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Hunger pangs drive locals to anger during crashed FlySax plane rescue mission

RIFT VALLEY
By Graham Kajilwa | June 9th 2018
Eric Wafula Wanyonyi, left, father to one of the victims of the plane crash after viewing the body of his son, Robinson Wafula at the Lee Funeral Home in Nairobi yesterday. [Jenipher Wachie, Standard]

A teenage boy trotted panting heavily as he approached a Kenya Forest Service (KFS) Land Cruiser.

On his shoulder he had a silver metal box, whose weight was clearly taking a toll on him.

He was tired, sweating and was relieved when an officer in jungle green uniform took the box before he could even put it down.

The officer appeared smitten with it.

“Ngoja, hii ndiyo black box (Wait, this is the black box),” he said before instructing his colleagues to take photos of him holding it as he smiled for the cameras.

While this might have been an innocent search for a moment of fame, his move angered other officers describing him as cheeky.

“You know, that guy has no idea how sensitive that thing is. If it is found tampered with or it gets lost, that photo will sell him out,” said one of his colleagues.

By that time, the boy who carried the silver box from the ill-fated plane that crashed on Tuesday 5pm had disappeared into the crowd, oblivious of how important what he was carrying is.

His worry, just like some 120 other locals who assisted in the rescue mission was a good meal and “something small” as a token of appreciation as promised by the rescuers.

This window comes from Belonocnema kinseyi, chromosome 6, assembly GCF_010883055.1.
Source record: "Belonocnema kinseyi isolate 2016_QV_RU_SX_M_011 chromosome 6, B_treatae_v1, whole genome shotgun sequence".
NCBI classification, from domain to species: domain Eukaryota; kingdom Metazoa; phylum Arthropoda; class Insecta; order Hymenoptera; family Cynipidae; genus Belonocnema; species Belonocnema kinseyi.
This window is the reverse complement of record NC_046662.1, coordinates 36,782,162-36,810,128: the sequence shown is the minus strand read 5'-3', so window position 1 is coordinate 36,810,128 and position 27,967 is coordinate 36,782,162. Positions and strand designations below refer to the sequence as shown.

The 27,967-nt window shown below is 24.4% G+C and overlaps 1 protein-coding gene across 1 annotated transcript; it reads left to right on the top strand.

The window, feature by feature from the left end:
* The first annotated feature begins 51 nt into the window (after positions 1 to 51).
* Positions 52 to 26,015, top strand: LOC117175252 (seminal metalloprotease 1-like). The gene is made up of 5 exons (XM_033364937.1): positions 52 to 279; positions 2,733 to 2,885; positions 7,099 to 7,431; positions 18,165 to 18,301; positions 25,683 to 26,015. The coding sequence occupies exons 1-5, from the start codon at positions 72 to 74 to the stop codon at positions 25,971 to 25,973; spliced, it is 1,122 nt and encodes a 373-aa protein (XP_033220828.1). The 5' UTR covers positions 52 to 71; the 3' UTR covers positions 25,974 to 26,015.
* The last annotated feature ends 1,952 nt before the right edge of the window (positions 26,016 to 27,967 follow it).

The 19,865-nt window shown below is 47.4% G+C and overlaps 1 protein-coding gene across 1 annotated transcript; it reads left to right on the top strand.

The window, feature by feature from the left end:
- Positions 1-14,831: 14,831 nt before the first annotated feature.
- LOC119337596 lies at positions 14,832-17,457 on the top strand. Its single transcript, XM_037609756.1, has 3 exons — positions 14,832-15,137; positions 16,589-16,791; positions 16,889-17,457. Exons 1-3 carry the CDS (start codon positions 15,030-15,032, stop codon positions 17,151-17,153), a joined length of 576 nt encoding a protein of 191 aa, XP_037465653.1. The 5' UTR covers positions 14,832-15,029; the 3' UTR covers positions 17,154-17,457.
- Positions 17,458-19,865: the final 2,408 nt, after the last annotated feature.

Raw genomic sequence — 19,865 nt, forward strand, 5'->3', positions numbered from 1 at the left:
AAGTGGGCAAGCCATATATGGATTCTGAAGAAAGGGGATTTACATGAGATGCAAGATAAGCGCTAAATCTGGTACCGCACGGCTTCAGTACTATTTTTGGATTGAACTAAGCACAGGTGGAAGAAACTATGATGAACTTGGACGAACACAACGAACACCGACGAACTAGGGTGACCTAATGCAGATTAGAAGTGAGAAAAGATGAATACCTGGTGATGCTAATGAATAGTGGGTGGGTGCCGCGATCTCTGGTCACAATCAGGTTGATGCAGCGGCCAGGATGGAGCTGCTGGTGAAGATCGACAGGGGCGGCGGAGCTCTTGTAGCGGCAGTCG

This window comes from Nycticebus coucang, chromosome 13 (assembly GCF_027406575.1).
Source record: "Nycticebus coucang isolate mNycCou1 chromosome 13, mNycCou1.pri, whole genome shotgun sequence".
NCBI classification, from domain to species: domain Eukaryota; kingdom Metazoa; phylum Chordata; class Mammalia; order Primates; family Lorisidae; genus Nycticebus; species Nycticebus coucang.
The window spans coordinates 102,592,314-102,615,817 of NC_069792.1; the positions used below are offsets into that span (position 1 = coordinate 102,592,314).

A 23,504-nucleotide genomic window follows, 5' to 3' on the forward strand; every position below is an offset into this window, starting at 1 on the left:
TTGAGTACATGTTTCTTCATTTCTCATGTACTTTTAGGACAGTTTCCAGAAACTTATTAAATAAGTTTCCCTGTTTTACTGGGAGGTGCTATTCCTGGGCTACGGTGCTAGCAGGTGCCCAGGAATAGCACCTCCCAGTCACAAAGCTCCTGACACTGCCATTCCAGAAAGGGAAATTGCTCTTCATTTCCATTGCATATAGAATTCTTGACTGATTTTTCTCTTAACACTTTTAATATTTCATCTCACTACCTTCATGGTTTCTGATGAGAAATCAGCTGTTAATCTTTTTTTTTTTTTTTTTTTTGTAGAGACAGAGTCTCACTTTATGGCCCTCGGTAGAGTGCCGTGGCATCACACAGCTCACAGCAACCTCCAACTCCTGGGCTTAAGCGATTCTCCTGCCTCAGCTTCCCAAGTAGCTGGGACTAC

Apparently, the locals had been psyched up by the disaster team to join in the search and promised food once they got to Elephant Hill where the wreckage was.

They were ready to help with evacuating the ten bodies trapped in the wreckage of the Cessna 5Y-CAC light craft.

“We are well prepared, we have seven helicopters that will assist in the search and rescue once the weather clears,” said Nyandarua County Commissioner Boas Cherotich when the rescue mission started on Wednesday.

But for two days, the weather never cleared, and the choppers were of no help. Even when the wreckage was found at 12:37pm, it was still foggy and the only option was to carry the bodies downhill over 3,600 feet to the South Kinangop Forest Station.

The team from the National Disaster Management Unit was prepared to show the country their unmatched skills, but without the locals, they could not have succeeded in recovering the bodies.

“I was born here. I am one of those who planted trees in this forest during our school days. There is no path in this forest we do not know,” said 32-year-old John Njoroge.

During the six-hour journey uphill, there were three stops for them to rest but no food as Njoroge later found out.

It is the hunger and thirst that made one of the rescuers collapse when the first batch of the bodies arrived at South Kinangop Forest Station at ten minutes past 5pm.

The locals were later told to converge at the County Commissioner’s office in Njabini for food. But once they got there, there was nothing for them.

They later tried to block the road in protest of being shortchanged. They wanted to ensure the vehicles carrying the bodies did not pass unless their efforts were compensated.

Their act forced the area authority to beef up security and provide escort for the vehicles ferrying the bodies.

Yesterday at the Lee Funeral Home, tears flowed freely as families identified the remains of their loved ones who perished in the Tuesday crash.

An official from FlySAX, Mohammed Ahmed said all the ten bodies had been identified.

Among the bereaved was Eric Wafula Wanyonyi who was inconsolable after viewing the body of his first born son, Robinson Wafula.

“We cannot speak much during this time. We thank the Government for assisting us. Despite the bad weather, they were able to get the bodies,” Wanyonyi said. [Additional reporting by Michael Chepkwony]

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